For the first time in 30 years, Spain’s Basque regional parliament will put itself in the hands of a Socialist head of government who is not part of the nationalist movement. The Spanish press regards this as an “historic” moment.
May 5 has become an “historic day” for the Spanish Basque country. That expression was used by all the Spanish newspapers and, exceptionally, the Basque region’s ruling Socialist Party and the Popular Party are actually in agreement on this matter.
On Tuesday, Socialist Patxi Lopez, a close confidante of Spanish Prime Minister Jose Luis Rodriguez Zapatero’s Socialist government, became the first ever “Lehendakari” – autonomous head of state of the Basque country – who does not have a nationalist platform.
Those who stand to lose from the new political configuration are the Basque National Party (PNV), the moderate separatist party of Juan José Ibarretxe, who led the region for more than 30 years. Though ahead in regional elections, with his party holding 30 seats in the parliament, Ibarretxe was still short of an absolute majority – a godsend for the Socialist Party, who gained control of this troubled but wealthy northeastern region bordering France.
Moreover, Patxi Lopez’s party also reached an agreement with both the conservative Popular Party and the centrist party UPyD, to obtain a total of 39 parliamentary seats. This alliance – a first in Spain – is particularly stunning in a nation where socialists and conservatives are always at odds.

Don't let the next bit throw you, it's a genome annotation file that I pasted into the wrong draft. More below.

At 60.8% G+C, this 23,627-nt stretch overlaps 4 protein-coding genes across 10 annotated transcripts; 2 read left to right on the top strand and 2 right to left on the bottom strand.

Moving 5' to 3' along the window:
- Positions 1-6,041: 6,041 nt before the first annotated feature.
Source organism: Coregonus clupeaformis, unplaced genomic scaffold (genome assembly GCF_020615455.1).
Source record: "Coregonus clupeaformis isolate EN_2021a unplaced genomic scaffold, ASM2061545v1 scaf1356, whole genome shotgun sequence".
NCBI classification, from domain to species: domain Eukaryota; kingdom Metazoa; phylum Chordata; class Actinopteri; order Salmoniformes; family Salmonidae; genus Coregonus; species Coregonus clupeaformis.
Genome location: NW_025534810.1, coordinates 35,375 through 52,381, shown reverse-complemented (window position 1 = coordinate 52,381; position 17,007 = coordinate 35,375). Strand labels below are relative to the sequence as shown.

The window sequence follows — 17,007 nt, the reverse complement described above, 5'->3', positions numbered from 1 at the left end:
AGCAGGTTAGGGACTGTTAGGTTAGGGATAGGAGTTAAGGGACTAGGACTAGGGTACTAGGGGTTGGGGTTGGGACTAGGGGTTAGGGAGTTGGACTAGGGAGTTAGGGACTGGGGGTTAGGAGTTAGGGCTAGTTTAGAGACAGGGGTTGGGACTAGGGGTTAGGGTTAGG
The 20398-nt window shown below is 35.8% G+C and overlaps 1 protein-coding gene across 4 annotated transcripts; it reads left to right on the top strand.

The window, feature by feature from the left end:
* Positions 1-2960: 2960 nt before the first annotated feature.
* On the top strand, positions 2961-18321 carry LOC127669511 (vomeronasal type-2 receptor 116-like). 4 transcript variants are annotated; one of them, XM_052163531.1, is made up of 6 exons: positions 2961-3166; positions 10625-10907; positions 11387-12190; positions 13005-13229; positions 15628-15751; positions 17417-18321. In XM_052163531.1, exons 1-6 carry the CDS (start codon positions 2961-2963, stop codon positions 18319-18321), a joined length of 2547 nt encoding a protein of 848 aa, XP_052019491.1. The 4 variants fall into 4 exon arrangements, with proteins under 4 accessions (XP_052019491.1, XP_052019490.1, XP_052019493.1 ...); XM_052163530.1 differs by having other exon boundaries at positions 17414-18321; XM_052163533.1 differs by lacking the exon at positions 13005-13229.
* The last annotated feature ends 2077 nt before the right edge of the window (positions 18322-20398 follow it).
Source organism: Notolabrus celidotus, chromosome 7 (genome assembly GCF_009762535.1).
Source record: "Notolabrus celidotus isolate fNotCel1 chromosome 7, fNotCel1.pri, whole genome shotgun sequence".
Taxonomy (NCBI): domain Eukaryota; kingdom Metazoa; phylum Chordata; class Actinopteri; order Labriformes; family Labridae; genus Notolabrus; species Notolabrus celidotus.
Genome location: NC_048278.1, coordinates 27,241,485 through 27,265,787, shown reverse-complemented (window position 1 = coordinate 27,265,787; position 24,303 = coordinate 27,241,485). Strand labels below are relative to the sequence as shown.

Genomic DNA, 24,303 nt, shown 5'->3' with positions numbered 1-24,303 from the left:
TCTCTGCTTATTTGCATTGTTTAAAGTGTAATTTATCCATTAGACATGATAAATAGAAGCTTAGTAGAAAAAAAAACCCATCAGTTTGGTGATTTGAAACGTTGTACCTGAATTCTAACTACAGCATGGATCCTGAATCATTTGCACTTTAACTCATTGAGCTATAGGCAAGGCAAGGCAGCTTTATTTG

How can this alliance stay intact? None of the papers posed this question Tuesday, instead focusing on Lopez’s fresh outlook and his spirit of “hope.” The centre-left newspaper El Pais and its centre-right competitor El Mundo explained that this alliance is a blow to Basque independence, and above all, to ETA. It is an alliance “to obtain peace,” say the two newspapers. Indeed, in Basque country, the socialists and conservatives in power share the same will to bring a stop to ETA.
Only the Basque publication Gara offers a dissenting voice. The daily described the change of power as a “usurpation.”
The radical separatist minority appears very divided on how to stand against the new government. Some put their hope with ETA, whilst others call for negotiation with the government. Whichever the case, the independent radical unions LAB and ELA have called for a general strike on May 13 in the Basque country. This will be the first hurdle for Patxi Lopez.
Date created : 2009-05-05